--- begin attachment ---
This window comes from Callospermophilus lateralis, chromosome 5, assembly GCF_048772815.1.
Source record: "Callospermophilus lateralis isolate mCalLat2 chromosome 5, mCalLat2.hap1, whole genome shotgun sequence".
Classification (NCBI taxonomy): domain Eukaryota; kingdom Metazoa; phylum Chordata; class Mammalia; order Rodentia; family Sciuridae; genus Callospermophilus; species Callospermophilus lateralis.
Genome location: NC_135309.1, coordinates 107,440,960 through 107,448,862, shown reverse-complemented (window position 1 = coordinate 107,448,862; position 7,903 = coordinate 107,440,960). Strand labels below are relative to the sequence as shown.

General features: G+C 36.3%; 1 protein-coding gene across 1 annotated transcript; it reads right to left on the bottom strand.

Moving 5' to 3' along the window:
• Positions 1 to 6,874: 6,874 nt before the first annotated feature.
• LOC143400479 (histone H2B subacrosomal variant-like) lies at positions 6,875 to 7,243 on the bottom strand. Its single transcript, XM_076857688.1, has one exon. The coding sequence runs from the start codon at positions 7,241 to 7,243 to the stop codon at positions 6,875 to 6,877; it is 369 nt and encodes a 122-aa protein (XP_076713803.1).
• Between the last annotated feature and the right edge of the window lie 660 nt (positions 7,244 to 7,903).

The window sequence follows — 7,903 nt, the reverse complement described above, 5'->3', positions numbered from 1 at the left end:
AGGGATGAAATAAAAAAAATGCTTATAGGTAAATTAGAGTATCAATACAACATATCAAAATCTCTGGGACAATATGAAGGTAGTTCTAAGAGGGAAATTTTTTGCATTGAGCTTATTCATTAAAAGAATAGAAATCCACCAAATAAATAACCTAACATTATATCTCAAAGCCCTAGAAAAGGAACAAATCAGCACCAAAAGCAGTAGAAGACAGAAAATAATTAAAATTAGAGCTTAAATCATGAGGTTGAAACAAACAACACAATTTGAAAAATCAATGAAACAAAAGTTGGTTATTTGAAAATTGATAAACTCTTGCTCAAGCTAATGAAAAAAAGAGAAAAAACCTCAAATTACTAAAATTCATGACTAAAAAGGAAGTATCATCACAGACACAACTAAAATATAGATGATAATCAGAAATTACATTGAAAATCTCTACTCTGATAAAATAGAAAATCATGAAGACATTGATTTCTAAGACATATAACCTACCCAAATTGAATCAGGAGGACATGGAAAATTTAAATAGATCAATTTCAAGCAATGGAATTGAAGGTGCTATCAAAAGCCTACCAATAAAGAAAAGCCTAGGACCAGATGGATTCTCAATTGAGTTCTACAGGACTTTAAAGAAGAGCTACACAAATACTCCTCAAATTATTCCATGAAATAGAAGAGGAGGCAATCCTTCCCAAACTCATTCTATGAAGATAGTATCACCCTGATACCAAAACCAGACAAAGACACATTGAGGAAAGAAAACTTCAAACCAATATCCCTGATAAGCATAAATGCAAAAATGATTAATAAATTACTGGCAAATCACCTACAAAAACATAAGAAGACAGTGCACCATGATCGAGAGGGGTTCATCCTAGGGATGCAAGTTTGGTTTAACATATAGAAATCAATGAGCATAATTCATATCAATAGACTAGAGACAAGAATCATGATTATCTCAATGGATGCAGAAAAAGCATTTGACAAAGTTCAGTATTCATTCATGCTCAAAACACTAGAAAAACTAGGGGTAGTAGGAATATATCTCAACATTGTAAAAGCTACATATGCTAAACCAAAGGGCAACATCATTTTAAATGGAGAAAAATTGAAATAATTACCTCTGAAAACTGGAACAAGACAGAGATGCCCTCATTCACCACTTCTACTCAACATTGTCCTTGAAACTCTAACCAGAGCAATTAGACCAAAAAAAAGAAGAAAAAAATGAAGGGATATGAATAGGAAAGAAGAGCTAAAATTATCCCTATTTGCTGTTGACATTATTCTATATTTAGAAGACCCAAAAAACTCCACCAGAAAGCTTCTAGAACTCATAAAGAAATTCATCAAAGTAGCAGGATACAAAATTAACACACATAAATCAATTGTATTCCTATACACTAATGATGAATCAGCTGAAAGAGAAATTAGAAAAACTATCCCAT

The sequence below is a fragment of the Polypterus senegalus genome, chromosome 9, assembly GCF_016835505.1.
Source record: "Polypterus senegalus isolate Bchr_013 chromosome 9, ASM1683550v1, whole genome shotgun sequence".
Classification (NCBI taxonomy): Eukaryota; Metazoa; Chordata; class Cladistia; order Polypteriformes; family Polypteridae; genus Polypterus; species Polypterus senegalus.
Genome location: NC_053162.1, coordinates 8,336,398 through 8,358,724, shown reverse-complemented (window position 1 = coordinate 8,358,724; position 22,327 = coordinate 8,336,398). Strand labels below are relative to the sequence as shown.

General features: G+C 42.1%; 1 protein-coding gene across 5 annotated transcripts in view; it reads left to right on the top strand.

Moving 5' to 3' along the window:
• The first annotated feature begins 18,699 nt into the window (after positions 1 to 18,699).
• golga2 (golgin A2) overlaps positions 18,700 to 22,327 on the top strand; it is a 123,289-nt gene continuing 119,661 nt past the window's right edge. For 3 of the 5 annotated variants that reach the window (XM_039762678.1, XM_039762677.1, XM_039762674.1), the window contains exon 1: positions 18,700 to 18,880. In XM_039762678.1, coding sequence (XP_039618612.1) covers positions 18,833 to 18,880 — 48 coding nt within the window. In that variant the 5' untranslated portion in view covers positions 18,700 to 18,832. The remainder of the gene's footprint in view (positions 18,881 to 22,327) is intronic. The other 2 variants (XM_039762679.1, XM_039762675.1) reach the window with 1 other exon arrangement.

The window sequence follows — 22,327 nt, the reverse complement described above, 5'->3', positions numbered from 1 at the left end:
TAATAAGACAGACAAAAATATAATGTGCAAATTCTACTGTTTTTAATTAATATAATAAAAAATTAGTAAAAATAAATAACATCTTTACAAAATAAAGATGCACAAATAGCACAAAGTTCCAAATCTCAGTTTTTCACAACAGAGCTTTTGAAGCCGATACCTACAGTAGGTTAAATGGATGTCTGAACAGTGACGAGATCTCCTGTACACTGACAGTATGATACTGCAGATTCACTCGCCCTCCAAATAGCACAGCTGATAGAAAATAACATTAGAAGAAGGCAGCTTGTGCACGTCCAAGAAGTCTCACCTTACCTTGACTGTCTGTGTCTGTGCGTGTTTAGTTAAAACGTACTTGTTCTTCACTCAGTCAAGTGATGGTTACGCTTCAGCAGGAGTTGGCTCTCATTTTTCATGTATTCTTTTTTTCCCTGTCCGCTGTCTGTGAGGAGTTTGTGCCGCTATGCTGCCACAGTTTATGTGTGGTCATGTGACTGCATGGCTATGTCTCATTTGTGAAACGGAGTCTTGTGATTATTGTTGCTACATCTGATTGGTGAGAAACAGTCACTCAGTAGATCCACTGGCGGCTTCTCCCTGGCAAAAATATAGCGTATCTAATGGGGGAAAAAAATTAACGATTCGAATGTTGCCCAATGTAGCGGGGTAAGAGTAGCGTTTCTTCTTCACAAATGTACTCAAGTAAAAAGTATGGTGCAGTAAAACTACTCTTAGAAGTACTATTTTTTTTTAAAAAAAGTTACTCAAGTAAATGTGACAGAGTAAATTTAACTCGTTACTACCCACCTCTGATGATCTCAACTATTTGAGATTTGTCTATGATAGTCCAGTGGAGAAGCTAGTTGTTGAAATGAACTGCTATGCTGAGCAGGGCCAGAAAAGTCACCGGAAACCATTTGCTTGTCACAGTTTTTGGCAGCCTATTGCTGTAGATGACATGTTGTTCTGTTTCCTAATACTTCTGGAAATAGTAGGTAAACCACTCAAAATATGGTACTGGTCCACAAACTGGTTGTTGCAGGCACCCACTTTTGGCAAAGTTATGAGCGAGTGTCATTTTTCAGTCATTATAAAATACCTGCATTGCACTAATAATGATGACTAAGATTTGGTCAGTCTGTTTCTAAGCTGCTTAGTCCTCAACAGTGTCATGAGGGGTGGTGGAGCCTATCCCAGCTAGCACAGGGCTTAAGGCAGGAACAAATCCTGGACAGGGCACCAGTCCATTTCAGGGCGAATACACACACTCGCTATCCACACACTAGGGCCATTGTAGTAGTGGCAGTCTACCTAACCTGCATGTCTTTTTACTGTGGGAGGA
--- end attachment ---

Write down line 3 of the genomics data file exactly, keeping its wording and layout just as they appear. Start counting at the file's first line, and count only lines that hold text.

Classification (NCBI taxonomy): domain Eukaryota; kingdom Metazoa; phylum Chordata; class Mammalia; order Rodentia; family Sciuridae; genus Callospermophilus; species Callospermophilus lateralis.